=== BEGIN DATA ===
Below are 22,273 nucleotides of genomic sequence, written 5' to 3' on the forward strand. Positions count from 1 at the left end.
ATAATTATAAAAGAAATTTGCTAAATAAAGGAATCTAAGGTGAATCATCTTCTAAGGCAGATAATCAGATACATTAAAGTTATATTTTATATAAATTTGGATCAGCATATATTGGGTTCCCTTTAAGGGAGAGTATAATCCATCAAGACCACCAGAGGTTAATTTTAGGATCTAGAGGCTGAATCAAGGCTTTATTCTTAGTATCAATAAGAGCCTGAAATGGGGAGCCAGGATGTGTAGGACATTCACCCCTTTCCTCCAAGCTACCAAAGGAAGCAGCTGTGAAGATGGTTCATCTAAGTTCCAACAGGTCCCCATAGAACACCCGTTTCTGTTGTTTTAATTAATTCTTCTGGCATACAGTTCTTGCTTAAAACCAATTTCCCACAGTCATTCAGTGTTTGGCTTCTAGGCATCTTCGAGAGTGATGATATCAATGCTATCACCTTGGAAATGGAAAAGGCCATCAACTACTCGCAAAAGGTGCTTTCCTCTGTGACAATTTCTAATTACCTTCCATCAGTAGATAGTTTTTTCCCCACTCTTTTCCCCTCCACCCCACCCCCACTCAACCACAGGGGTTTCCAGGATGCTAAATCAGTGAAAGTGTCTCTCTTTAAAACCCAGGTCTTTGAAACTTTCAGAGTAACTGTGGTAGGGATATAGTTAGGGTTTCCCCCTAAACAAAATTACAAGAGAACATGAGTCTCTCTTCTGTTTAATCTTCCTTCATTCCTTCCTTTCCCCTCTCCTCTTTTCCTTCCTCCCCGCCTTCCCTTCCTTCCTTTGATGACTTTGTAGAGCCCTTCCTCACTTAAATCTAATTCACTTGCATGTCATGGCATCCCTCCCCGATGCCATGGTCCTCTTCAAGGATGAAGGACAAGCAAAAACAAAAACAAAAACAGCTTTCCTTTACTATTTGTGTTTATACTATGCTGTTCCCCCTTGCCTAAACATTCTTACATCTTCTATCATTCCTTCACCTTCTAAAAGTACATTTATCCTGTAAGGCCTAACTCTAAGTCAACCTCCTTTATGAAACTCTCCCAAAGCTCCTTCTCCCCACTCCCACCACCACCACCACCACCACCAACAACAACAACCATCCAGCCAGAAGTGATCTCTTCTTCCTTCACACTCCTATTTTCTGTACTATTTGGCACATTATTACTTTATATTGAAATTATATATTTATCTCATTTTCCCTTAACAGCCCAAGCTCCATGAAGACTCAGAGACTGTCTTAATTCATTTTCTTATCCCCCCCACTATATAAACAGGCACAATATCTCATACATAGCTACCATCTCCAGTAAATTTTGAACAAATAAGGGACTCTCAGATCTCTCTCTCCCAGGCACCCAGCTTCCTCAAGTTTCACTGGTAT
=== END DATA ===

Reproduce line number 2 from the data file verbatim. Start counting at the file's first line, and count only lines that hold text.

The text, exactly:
ATAATTATAAAAGAAATTTGCTAAATAAAGGAATCTAAGGTGAATCATCTTCTAAGGCAGATAATCAGATACATTAAAGTTATATTTTATATAAATTTGGATCAGCATATATTGGGTTCCCTTTAAGGGAGAGTATAATCCATCAAGACCACCAGAGGTTAATTTTAGGATCTAGAGGCTGAATCAAGGCTTTATTCTTAGTATCAATAAGAGCCTGAAATGGGGAGCCAGGATGTGTAGGACATTCACCCCTTTCCTCCAAGCTACCAAAGGAAGCAGCTGTGAAGATGGTTCATCTAAGTTCCAACAGGTCCCCATAGAACACCCGTTTCTGTTGTTTTAATTAATTCTTCTGGCATACAGTTCTTGCTTAAAACCAATTTCCCACAGTCATTCAGTGTTTGGCTTCTAGGCATCTTCGAGAGTGATGATATCAATGCTATCACCTTGGAAATGGAAAAGGCCATCAACTACTCGCAAAAGGTGCTTTCCTCTGTGACAATTTCTAATTACCTTCCATCAGTAGATAGTTTTTTCCCCACTCTTTTCCCCTCCACCCCACCCCCACTCAACCACAGGGGTTTCCAGGATGCTAAATCAGTGAAAGTGTCTCTCTTTAAAACCCAGGTCTTTGAAACTTTCAGAGTAACTGTGGTAGGGATATAGTTAGGGTTTCCCCCTAAACAAAATTACAAGAGAACATGAGTCTCTCTTCTGTTTAATCTTCCTTCATTCCTTCCTTTCCCCTCTCCTCTTTTCCTTCCTCCCCGCCTTCCCTTCCTTCCTTTGATGACTTTGTAGAGCCCTTCCTCACTTAAATCTAATTCACTTGCATGTCATGGCATCCCTCCCCGATGCCATGGTCCTCTTCAAGGATGAAGGACAAGCAAAAACAAAAACAAAAACAGCTTTCCTTTACTATTTGTGTTTATACTATGCTGTTCCCCCTTGCCTAAACATTCTTACATCTTCTATCATTCCTTCACCTTCTAAAAGTACATTTATCCTGTAAGGCCTAACTCTAAGTCAACCTCCTTTATGAAACTCTCCCAAAGCTCCTTCTCCCCACTCCCACCACCACCACCACCACCACCAACAACAACAACCATCCAGCCAGAAGTGATCTCTTCTTCCTTCACACTCCTATTTTCTGTACTATTTGGCACATTATTACTTTATATTGAAATTATATATTTATCTCATTTTCCCTTAACAGCCCAAGCTCCATGAAGACTCAGAGACTGTCTTAATTCATTTTCTTATCCCCCCCACTATATAAACAGGCACAATATCTCATACATAGCTACCATCTCCAGTAAATTTTGAACAAATAAGGGACTCTCAGATCTCTCTCTCCCAGGCACCCAGCTTCCTCAAGTTTCACTGGTAT